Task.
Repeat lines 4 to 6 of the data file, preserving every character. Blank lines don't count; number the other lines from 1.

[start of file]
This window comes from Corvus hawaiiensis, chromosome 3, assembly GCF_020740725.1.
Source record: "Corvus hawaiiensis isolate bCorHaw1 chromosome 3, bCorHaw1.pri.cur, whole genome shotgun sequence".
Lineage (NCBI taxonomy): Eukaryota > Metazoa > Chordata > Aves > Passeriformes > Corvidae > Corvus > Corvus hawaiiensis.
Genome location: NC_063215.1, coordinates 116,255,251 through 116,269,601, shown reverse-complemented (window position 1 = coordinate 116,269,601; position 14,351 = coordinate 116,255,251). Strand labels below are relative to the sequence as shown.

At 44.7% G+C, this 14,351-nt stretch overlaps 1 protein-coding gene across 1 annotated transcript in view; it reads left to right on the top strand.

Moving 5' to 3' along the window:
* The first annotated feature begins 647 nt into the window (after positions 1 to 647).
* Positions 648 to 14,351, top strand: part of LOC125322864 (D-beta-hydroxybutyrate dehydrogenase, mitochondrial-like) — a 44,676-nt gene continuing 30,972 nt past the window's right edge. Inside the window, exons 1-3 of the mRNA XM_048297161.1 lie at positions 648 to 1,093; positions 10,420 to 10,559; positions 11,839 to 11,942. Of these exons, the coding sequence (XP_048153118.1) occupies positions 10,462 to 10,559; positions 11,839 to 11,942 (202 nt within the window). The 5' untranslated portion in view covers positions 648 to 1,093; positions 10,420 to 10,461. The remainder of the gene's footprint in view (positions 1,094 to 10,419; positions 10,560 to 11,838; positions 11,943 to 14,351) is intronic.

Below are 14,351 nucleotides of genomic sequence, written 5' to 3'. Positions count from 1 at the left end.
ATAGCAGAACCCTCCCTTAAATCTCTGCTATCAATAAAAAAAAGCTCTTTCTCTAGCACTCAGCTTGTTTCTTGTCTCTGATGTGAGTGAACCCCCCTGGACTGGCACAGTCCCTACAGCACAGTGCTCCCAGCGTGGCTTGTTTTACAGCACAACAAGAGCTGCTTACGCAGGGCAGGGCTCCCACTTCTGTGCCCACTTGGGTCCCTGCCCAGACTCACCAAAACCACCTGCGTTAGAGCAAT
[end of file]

Genome location: NC_063215.1, coordinates 116,255,251 through 116,269,601, shown reverse-complemented (window position 1 = coordinate 116,269,601; position 14,351 = coordinate 116,255,251). Strand labels below are relative to the sequence as shown.

At 44.7% G+C, this 14,351-nt stretch overlaps 1 protein-coding gene across 1 annotated transcript in view; it reads left to right on the top strand.

Moving 5' to 3' along the window: